On the report of our actual recognition, a bear farm typically earns no less than 200 millions VND per month from bile trade, even more than half a billion in peak months. However, this amount might be nothing compared to the magnate’s profits.
Investing no capital, only time on searching, marketing, the “magnates” often pocket several times, even ten times of that number. Although bear farmers understand quite well that 20.000-30.000 dong/cc is much lower than what the tourists must pay, they perhaps find the interests satisfactory enough.
"No one raises bears for tourism"
Data provided by Quang Ninh Forest Protection Department shows 15 bear farming facilities owned by 22 individuals in Ha Long city with a total of 320 bears. Among them, mere seven large-scale bear farms hold up to 306 bears, including 79/80 unchipped bears previously discovered.
According to our recognition, in bear farms where they organize tours for foreigners, at least 2 to 3 bears have their bile extracted per day. Furthermore, one farm even sold to visitors almost 700cc of bile taken from seven bears in just one day this August. The information we managed to obtain proves that in their summit months after Lunar New Year, when tourists from Korea, Taiwan, China flood into bear farms, no less than 1,000cc of bile is sold in one farm a day.
Despite the fact that bears are affirmed in Decree No 32/2006/NĐ-CP by the Government as rare and endangered species of which exploitation and uses for commercial purposes are strictly forbidden, in many past years, there have always been ongoing extraction and sale of bear bile in those farms.
In the late of May 2009, in his meeting with National Assembly delegate Nguyen Dinh Xuan, the owner of Dat Viet farm − Nguyen Thanh Nhuong − revealed that every month it costs them 800,000 dongs to feed and take care of one bear, not to mention the initial 30 to 40 millions they spent on each bear. "If you raise bear only for conservation and not for profits, how do you compensate for those expense? Mr.Xuan asked. "Well, it's hard to answer your question!" Nhuong scratched his head and stammered. Replying the query for his assertion that they do not extract and sell bear bile to tourists, Nhuong admitted: "It's not easy to confirm. May you ask me simpler questions that I can answer? Such tricky question is giving me a hard time" (!).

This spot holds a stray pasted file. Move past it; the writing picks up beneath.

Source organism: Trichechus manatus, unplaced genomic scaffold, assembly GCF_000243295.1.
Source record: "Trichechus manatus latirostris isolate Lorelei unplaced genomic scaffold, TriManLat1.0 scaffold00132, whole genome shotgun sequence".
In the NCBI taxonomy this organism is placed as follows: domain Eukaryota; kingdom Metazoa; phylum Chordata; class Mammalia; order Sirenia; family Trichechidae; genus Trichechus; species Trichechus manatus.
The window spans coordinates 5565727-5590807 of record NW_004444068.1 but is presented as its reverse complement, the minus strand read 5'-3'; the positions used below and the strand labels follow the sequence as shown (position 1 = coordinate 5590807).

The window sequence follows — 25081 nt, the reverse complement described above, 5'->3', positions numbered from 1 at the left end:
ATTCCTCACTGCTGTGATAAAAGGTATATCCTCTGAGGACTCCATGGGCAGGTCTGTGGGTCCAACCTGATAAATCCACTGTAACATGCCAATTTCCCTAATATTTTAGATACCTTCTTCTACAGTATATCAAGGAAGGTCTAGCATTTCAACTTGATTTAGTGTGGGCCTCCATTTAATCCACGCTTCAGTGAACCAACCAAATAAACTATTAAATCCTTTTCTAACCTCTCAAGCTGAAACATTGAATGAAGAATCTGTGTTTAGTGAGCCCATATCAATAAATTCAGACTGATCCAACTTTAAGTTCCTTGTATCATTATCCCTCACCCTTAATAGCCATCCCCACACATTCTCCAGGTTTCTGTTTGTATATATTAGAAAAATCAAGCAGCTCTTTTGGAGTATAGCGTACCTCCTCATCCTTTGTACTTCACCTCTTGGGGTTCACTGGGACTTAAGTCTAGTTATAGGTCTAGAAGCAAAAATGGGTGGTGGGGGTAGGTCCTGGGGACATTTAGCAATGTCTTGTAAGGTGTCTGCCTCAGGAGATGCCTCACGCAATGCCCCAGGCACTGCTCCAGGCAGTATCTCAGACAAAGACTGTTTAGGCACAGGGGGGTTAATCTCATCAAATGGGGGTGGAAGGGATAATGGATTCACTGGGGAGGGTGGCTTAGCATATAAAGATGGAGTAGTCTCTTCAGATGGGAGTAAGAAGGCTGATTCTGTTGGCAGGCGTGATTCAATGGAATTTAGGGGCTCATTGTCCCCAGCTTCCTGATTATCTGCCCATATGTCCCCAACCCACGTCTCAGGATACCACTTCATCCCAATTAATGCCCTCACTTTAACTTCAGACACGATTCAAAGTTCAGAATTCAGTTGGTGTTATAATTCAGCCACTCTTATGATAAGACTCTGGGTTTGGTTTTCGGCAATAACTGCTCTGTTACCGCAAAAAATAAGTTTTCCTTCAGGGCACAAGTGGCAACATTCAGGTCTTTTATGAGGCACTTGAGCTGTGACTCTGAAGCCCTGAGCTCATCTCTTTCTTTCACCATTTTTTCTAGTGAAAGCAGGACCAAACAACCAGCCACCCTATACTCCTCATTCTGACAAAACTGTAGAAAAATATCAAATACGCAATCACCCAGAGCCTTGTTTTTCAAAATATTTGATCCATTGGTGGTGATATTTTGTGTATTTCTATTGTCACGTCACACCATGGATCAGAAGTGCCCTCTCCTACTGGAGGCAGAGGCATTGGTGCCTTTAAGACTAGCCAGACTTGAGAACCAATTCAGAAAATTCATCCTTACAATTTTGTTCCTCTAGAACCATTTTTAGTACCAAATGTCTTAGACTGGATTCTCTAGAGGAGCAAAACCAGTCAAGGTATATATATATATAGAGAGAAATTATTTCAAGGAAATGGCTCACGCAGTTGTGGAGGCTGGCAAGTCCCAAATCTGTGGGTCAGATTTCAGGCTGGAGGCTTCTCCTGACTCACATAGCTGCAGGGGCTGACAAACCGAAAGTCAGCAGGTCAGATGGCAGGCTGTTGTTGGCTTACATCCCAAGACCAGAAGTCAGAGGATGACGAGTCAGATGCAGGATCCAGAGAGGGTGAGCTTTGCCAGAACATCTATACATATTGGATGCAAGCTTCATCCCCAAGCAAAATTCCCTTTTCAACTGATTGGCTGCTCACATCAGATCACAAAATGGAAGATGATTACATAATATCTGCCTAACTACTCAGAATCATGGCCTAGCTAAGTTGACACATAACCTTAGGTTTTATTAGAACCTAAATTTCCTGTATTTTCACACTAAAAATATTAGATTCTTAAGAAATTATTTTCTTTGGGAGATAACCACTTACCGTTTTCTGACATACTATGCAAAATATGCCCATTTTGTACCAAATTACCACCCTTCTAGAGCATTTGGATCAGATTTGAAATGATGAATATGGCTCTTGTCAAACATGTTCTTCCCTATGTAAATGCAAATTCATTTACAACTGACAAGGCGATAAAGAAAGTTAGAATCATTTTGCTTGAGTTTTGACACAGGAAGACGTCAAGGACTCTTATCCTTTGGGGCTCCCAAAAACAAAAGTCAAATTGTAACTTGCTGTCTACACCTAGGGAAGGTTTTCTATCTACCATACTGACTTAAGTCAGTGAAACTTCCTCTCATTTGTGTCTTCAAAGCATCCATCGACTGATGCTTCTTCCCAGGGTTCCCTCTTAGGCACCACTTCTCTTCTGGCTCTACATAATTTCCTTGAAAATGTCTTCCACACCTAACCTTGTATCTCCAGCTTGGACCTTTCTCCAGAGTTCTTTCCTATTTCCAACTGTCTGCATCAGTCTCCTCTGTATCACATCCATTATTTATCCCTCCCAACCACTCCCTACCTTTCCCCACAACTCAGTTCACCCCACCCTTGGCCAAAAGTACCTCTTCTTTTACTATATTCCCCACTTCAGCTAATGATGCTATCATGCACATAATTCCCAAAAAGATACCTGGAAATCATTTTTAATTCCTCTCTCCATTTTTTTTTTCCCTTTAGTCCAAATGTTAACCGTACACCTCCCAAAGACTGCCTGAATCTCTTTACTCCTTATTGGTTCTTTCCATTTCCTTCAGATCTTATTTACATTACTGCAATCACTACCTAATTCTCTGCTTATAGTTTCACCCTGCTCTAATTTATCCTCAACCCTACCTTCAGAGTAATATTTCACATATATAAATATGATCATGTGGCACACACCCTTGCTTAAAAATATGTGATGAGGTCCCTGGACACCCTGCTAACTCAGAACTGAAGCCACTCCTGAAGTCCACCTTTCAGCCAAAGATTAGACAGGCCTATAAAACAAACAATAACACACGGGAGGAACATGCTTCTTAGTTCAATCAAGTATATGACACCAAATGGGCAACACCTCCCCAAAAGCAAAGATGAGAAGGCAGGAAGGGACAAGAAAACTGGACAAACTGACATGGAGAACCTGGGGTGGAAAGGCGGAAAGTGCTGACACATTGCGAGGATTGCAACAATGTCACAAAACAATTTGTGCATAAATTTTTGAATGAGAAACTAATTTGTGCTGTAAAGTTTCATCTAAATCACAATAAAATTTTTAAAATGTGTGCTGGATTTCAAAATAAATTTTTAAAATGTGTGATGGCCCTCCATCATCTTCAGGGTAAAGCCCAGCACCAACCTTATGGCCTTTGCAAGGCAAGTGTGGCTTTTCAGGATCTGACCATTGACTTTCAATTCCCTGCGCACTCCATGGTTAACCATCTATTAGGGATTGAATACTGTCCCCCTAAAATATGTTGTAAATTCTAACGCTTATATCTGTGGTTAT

Earlier, in June 2009, after sneaking into some farms in the disguise of tourists and acknowledging the bile extraction and sale for tourists, Tuoi Tre Newspaper journalists reported to Mr.Tang Xuan Phuong, the deputy director of Quang Ninh FPD − an authority in direct charge of licensing and controlling local bear farming. Mr.Phuong told us that no one raised bears just for tourists' view, however, he conceded that the local rangers had never caught red-handed any act of bear bile extraction so far.
Chipped or not, bears are still bears!
As in the regulation on management of bears in captive, issued by the Ministry of Agriculture and Rural Development, by March 2005, all bear owners must file in registration forms for their bears so that they could be provided with chips and kept under control of the authorities. This process of chipping bears and keeping files of them did not necessarily legalize ownership of bears, but was only an effort to control the number of bears in captive and to halt the hunt for wild bears.
Commencing on March 01st 2005, any individual who owns unregistered bears or bears illegally captured after that date shall face a charge in accordance with prevailing laws.
At the end of 2007, Department of Environment Police (C36 − Ministry of Police) launched an investigation into bear farms in Quang Ninh and unveiled 80 non-chip bears out of 281 bears in total. These bears were later approved by the Prime Minister to remain in bear farms, following a proposal from Ministry of Agriculture and Rural Development.
Quoting some bear farm owners, after being legalized, these "forsaken" bears have been doing very well. Bears, whether chipped or not, are all bears, and meant to subject to bile extraction.